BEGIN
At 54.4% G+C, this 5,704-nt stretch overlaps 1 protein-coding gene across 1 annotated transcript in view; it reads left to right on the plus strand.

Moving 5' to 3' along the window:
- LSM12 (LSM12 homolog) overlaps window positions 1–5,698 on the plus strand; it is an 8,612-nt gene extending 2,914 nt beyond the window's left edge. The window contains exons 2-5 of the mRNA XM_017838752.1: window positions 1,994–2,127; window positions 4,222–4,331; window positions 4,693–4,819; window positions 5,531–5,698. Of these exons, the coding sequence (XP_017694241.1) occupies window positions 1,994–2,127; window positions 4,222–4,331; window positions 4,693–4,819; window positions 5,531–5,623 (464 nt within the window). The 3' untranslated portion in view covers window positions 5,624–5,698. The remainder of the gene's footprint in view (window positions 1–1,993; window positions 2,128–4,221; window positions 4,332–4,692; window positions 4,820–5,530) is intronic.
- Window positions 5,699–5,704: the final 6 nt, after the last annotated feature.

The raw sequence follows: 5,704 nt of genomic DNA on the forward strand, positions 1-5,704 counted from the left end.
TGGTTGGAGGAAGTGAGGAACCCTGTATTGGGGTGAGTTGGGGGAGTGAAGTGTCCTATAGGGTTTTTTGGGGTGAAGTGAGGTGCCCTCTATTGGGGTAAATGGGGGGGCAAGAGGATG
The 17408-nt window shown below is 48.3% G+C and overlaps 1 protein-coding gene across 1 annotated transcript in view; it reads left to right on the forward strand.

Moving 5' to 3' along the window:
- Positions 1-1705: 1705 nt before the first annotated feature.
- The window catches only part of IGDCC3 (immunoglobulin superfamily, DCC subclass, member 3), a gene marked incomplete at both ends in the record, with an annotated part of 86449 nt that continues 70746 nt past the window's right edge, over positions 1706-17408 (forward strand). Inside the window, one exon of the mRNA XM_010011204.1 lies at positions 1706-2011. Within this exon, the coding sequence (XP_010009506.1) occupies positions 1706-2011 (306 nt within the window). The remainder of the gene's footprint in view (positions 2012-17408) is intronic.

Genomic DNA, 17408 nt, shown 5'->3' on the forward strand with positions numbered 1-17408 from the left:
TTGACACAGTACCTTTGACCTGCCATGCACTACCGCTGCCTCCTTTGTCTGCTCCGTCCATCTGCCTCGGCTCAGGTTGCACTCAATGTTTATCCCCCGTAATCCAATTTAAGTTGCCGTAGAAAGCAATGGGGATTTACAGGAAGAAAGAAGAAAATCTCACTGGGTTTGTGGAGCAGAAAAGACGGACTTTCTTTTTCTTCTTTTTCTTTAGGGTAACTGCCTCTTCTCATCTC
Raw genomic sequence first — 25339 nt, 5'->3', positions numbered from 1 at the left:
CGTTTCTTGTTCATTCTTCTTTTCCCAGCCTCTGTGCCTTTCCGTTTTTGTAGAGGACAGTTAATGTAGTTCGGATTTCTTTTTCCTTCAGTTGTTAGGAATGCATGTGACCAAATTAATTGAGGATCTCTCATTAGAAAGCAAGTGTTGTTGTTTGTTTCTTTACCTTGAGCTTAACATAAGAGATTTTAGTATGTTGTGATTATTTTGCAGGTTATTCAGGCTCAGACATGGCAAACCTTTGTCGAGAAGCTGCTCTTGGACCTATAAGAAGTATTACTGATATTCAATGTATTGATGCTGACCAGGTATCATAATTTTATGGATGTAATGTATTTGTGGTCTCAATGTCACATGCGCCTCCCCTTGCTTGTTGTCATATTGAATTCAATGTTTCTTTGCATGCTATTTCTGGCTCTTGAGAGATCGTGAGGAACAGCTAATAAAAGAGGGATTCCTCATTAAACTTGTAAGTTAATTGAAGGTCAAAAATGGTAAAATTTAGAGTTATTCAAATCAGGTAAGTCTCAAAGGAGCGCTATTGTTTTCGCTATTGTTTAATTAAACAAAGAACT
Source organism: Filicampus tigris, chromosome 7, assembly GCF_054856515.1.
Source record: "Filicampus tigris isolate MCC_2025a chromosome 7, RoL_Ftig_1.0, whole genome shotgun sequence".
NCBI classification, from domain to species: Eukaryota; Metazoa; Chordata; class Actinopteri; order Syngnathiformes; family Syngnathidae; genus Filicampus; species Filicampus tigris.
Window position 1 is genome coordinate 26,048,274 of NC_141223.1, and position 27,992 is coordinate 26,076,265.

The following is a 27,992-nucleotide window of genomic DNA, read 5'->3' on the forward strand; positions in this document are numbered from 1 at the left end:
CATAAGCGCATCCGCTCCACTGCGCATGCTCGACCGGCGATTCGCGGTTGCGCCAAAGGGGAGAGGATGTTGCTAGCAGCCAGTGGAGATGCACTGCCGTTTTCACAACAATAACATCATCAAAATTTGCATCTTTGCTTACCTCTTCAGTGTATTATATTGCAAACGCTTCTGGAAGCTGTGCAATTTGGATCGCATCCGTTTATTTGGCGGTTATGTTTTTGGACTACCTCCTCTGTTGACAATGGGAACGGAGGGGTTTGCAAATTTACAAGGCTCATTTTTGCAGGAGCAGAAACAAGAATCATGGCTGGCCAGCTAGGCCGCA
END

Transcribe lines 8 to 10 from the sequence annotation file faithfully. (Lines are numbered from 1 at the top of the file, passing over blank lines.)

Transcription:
Moving 5' to 3' along the window:
- Positions 1-1705: 1705 nt before the first annotated feature.
- The window catches only part of IGDCC3 (immunoglobulin superfamily, DCC subclass, member 3), a gene marked incomplete at both ends in the record, with an annotated part of 86449 nt that continues 70746 nt past the window's right edge, over positions 1706-17408 (forward strand). Inside the window, one exon of the mRNA XM_010011204.1 lies at positions 1706-2011. Within this exon, the coding sequence (XP_010009506.1) occupies positions 1706-2011 (306 nt within the window). The remainder of the gene's footprint in view (positions 2012-17408) is intronic.